…from the archives.

Salmon Chanted Evening

“I must admit to having a bit of a love/hate relationship with the mighty Pacific salmon tribe (chinook, coho, chum, pink and sockeye).”

Out in the open ocean or in the Great Lakes, they’re bright chrome, hard-fighting bullets. But from the moment they enter a river on their way to spawn and ultimately die, they quickly begin to darken, soften and lose condition. They also cease feeding, so they only respond to lures or flies out of pure instinct or sheer aggression. As a result, a lot are foul hooked or “mouth-lined”, either intentionally or accidentally. Once hooked, their fight is deep, powerful and dogged rather than spectacular.

This was the biggest chinook (king) salmon I landed during my time living in Canada at the end of the ’80s. It was taken in a small creek flowing into Lake Ontario, not too far from my home in Grimsby. If I look a bit exhausted in this shot, it’s because I am! The fight took a good 40 minutes after the big, dark buck snapped at my twinkling spinner, and it dragged me a good kilometre downstream.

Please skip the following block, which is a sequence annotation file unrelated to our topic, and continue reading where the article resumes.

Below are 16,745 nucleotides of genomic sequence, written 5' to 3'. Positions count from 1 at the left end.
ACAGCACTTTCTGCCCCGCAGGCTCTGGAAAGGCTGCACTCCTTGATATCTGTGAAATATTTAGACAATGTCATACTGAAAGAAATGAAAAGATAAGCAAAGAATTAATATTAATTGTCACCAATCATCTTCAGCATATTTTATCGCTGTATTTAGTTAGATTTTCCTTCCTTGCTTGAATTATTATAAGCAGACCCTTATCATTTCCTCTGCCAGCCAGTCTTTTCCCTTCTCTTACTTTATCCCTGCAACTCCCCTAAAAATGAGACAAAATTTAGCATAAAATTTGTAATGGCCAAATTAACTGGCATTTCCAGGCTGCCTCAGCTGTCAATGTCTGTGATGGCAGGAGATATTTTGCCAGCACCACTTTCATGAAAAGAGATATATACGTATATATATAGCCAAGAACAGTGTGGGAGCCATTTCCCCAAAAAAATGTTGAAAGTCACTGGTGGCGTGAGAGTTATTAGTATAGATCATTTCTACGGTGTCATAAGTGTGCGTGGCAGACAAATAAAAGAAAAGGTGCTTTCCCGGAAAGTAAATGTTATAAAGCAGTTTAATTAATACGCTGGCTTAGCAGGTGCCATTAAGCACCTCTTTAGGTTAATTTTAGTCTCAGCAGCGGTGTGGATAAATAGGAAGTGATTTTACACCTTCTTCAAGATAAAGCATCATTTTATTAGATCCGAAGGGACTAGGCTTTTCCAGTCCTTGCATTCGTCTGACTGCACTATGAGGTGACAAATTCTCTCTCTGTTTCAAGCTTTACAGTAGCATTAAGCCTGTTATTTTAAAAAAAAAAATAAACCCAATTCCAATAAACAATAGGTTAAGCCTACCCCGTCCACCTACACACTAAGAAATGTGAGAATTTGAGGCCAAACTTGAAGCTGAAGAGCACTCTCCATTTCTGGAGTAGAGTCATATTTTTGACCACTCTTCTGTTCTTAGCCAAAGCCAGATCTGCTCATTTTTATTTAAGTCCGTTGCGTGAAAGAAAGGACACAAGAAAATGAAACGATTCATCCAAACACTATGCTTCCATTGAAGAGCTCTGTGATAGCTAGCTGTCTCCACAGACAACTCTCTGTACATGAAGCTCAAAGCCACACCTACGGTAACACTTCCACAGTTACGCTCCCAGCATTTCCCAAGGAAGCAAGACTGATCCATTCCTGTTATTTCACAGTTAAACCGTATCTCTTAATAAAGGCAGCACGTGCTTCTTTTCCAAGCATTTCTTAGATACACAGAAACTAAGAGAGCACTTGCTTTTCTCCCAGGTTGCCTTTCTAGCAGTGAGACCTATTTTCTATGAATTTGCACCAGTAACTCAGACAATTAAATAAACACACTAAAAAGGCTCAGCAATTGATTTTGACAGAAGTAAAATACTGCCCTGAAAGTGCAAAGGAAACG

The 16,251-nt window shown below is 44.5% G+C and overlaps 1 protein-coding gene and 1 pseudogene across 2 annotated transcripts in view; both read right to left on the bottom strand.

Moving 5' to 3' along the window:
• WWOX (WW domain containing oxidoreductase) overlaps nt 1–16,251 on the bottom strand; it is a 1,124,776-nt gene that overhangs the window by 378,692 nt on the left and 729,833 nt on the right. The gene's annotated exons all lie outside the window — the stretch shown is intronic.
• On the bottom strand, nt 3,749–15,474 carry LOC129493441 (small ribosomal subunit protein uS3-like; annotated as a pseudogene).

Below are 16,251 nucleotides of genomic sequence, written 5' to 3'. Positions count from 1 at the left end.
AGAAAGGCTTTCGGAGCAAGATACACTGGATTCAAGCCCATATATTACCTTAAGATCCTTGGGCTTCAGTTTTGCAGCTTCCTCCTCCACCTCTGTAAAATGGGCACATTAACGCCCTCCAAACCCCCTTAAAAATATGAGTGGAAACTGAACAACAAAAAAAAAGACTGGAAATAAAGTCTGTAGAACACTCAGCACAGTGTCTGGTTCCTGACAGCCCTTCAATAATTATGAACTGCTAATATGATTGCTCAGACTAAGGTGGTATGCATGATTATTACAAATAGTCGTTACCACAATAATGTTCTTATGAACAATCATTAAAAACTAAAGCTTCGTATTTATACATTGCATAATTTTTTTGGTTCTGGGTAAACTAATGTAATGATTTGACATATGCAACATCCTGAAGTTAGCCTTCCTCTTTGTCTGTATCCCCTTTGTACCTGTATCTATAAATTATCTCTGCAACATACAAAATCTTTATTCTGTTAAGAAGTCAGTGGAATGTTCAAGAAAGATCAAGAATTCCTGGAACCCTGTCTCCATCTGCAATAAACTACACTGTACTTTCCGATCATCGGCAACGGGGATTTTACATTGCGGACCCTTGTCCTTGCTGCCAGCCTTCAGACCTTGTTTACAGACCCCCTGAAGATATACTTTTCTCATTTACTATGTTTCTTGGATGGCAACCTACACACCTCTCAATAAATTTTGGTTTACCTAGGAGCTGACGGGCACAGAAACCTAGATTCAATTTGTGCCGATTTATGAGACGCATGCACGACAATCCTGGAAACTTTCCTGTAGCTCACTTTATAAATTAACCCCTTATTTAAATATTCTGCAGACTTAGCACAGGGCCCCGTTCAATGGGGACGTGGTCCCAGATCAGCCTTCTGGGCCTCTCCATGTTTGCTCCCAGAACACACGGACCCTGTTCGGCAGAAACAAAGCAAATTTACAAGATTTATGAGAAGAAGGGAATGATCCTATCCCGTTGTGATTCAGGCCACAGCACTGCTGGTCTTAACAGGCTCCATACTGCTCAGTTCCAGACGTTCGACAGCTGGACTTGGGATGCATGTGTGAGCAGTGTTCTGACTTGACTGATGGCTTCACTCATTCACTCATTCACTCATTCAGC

I released the fish, as they’re not great to eat by this stage of their lives. Then I went home, despite the presence of dozens more fish like this in every pool. Don’t get me wrong: they’re great fish. But I’d rather target them in open water or the lower reaches of estuaries when they’re still “fresh” and bright. Upriver, I think they’re best left to complete their bittersweet final journey. On the other hand, Atlantic salmon… well, that’s a whole ’nuther story for another time!


The best place to be,
when you can’t be fishing.